But there’s another problem: artistic movements need critics to define them, to find connections and chains of influence among artists, and to pinpoint the significance of a movement within a larger cultural tapestry. And the entrenched art scene of the East Coast has led to a privileging of its forms—and a resultant dismissal of California’s.
To give an example, in The New York Times in 1998, the prominent arts journalist Grace Glueck had this to say about a National Academy Museum exhibit called All Things Bright and Beautiful: “it will tell you more than you want to know about the insipid regional school known as California impressionism,” whose famous names “do not ring many bells in the East, and there’s a reason. Their work was less varied, less au courant and even less adventurous…if you think of the California Impressionists as ‘pleasant’ painters, whose canvases are based on the French school but lack its snap and sparkle, you’ve got the idea.”
This knee-jerk dismissal is a perfect encapsulation of the monotonous criticisms of California’s artistic culture: bland, derivative, unsophisticated, shallow. Even as many prominent critics have objected strongly to a pervasive culture of Eurocentrism and East Coast snobbery, overcoming that snobbery has been tricky.
Up until the mid-1970s, California impressionism was a largely forgotten movement, edged out by an artistic culture wrapped up in the purposeful, difficult works of the Abstract Impressionist movement. Impressionist landscapes were first rediscovered by collectors—not curators or art historians—charmed by their beautiful composition and affordable prices. Their status as a school was increasingly cemented by gallery and museum exhibits, and by the publication of Nancy Moure’s Dictionary of Art and Artists in Southern California Before 1930, in 1975, and Ruth Westphal’s Plein-Air Painters of California: The Southland.
A language we know
Jean Stern, director of the Irvine Museum Collection at the University of California, Irvine, points out that geography is an important feature of American Impressionism more generally, with regional schools in Chicago, the Ozarks, and Santa Fe. Moreover, while very few of the California Impressionists were born in the state, many chose to live and die there. Prominent artists like Joseph Kleitsch, William Wendt, and Alson Clark escaped the rigid, gridlocked East Coast art establishment for California’s rich landscapes, changing light effects, and commercial possibilities. And California Impressionism includes so many prominent women artists—including E. Charlton Fortune, Donna Schuster and Jessie Arms Botke—in part because the East Coast art world, with its male-only painters’ clubs and entrenched sexism, was largely uninterested in their work.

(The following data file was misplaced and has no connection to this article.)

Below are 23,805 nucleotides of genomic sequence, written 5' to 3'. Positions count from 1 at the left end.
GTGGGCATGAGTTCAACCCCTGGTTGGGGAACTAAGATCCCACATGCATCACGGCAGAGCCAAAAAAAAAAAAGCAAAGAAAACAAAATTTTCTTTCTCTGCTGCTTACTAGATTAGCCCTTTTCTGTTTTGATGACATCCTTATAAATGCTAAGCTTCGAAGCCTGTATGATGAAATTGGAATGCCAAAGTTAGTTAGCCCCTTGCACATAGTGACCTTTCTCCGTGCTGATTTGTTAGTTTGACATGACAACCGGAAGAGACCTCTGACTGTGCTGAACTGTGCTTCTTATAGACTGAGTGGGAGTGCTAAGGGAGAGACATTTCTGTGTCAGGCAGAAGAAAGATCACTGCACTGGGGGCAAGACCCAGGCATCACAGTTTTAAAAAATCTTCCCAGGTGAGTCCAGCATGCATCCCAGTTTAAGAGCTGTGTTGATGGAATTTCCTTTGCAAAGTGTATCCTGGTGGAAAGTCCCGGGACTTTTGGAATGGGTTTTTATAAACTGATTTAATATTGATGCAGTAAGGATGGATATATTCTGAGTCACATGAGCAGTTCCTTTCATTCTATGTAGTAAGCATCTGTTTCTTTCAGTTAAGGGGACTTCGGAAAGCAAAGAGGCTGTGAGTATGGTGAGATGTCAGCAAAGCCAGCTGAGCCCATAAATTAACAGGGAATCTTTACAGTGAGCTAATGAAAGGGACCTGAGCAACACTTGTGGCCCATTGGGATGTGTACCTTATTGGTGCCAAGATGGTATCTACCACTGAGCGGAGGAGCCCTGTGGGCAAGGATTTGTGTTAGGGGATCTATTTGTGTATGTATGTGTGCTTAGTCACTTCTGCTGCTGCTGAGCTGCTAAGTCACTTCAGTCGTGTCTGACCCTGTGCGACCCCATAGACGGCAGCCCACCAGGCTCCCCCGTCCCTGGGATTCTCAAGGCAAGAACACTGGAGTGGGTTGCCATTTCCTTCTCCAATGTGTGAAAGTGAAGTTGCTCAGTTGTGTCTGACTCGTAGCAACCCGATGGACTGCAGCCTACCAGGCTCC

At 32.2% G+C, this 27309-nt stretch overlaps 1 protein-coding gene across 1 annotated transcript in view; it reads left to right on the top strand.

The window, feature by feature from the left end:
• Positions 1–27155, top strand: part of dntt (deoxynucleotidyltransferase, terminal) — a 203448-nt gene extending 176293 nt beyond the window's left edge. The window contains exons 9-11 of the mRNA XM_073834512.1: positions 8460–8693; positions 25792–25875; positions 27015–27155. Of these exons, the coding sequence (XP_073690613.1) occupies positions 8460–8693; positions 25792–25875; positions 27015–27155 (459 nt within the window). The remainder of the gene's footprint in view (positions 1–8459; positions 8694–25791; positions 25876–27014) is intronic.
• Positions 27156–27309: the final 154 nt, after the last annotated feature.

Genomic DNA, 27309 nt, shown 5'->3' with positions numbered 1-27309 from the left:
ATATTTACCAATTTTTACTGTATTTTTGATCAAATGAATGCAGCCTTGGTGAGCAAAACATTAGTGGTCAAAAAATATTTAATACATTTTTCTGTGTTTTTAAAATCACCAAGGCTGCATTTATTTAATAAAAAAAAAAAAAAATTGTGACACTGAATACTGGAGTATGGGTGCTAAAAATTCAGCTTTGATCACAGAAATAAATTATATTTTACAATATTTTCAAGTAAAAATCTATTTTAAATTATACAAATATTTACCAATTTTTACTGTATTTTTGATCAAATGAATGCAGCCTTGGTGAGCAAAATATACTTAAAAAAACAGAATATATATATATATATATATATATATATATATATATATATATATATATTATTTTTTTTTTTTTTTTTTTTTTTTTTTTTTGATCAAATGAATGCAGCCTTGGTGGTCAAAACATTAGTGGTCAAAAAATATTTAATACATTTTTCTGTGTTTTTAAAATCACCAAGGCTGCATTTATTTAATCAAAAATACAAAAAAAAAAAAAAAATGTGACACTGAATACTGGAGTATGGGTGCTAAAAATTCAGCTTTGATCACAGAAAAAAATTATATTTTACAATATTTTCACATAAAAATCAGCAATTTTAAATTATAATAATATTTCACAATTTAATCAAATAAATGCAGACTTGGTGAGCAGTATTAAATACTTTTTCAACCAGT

For Stern, one of the most appealing aspects of these California scenic paintings is that they don’t require an interpreter. Unlike more abstract works, “You don’t need help to know what they’re about,” he says. “The more you elevate the visual message” with representative art, “the more you have the emotional message underneath.” California Impressionist painters simplify form and manipulate color and space to evoke the spaces and landscapes that their audiences already know, with powerful emotional effect.
And in their very familiarity lies much of their appeal. Joan Irvine Smith, a scion of the prominent Irvine family, originally collected the Irvine Museum’s collection because she felt such a strong connection to California’s land and scenic views. Many of the museum’s works are of Orange County scenes; many of these painters lived and worked within the borders of a still-undeveloped Orange County. And even if the scene represented in a particular painting has been replaced by freeways or houses, the artworks still speak a language we know. The sages and dry wildflowers that inspired them are the same ones we stop to marvel at; the light effects they chased wake us in the morning, illuminate our children on the playground, and keep us outside as the shadows lengthen. If the fleeting beauty of an ever-changing landscape is at the heart of Impressionism, then California landscape art must hold an essential place in that tradition.